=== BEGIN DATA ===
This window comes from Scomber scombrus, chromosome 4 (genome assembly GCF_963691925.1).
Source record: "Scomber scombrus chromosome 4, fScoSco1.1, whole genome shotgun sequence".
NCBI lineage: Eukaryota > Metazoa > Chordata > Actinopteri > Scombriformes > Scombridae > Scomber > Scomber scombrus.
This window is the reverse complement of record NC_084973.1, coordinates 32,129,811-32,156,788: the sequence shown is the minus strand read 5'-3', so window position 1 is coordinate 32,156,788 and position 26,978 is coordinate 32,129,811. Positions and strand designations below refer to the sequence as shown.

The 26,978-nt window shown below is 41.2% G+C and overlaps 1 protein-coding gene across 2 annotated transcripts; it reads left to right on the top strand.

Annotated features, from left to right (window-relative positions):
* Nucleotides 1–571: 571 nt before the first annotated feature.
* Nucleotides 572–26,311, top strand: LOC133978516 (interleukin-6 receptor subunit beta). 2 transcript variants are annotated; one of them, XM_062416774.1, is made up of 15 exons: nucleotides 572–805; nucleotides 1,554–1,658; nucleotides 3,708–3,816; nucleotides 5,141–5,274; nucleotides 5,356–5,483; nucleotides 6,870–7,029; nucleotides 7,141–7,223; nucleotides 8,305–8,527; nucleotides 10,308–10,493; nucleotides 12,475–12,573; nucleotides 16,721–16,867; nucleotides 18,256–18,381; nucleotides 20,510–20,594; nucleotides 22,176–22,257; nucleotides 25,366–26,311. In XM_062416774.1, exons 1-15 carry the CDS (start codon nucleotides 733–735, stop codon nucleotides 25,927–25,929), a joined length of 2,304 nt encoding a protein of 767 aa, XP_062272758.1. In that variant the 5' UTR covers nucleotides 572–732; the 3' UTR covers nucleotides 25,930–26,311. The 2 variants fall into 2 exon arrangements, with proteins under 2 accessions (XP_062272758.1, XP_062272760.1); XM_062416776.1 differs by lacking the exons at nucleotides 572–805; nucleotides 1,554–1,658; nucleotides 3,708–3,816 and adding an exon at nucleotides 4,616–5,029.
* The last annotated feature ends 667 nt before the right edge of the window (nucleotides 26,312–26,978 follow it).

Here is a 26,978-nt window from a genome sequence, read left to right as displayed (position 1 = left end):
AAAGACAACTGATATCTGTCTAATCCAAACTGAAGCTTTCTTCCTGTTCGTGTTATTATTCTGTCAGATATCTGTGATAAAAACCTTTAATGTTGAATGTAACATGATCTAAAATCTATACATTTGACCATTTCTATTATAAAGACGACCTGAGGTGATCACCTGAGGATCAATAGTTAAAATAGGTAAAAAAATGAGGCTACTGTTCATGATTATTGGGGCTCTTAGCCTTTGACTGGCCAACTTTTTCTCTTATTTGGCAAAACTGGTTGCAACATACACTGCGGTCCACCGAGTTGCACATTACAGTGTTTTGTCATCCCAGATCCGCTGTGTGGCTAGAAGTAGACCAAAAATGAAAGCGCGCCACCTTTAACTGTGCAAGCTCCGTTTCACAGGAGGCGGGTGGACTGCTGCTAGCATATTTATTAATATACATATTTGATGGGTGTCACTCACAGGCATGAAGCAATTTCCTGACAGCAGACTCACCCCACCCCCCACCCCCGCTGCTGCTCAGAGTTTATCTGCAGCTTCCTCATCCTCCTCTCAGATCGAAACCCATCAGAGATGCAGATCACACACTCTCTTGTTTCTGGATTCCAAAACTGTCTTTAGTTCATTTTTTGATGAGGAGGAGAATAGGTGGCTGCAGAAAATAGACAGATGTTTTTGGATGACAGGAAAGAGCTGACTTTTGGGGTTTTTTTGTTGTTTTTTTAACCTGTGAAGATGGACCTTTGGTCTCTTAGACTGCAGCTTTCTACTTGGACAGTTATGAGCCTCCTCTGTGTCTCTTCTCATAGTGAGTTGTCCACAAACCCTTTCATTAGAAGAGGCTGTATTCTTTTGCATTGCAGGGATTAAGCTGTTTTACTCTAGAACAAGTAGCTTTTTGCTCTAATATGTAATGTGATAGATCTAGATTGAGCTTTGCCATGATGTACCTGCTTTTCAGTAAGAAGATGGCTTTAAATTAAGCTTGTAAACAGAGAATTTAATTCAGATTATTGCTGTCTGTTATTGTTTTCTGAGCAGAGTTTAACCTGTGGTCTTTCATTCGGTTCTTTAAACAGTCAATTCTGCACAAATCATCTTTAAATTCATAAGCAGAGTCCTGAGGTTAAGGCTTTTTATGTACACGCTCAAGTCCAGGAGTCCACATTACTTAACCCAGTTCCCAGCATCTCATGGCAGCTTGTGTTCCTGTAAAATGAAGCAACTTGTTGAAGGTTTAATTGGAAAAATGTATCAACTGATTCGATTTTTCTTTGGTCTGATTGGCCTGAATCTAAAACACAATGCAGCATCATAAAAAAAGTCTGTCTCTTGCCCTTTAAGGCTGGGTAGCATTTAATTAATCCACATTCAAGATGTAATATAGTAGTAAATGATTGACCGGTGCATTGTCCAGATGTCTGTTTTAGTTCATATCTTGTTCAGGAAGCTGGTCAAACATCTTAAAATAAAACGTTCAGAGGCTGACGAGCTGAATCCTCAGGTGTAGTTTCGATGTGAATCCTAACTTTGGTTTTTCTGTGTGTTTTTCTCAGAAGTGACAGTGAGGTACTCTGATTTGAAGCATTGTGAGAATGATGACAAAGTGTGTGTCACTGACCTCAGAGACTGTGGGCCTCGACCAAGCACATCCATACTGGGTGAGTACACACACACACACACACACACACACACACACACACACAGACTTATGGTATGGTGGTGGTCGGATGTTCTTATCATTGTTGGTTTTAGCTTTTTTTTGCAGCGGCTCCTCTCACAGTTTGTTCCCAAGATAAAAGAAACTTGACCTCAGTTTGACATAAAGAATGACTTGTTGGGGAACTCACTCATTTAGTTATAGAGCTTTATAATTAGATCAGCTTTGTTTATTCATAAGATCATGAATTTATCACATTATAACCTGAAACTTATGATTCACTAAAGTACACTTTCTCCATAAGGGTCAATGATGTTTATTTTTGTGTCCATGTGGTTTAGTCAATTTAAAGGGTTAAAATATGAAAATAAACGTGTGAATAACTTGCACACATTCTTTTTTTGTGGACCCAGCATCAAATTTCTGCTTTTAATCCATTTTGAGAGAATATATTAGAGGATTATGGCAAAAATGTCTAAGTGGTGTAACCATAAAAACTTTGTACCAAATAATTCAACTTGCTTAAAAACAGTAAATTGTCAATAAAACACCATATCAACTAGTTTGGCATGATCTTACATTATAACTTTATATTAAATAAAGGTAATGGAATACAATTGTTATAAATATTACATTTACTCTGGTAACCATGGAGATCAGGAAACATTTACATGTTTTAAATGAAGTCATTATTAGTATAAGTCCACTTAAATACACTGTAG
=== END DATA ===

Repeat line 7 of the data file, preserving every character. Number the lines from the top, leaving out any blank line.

* Nucleotides 1–571: 571 nt before the first annotated feature.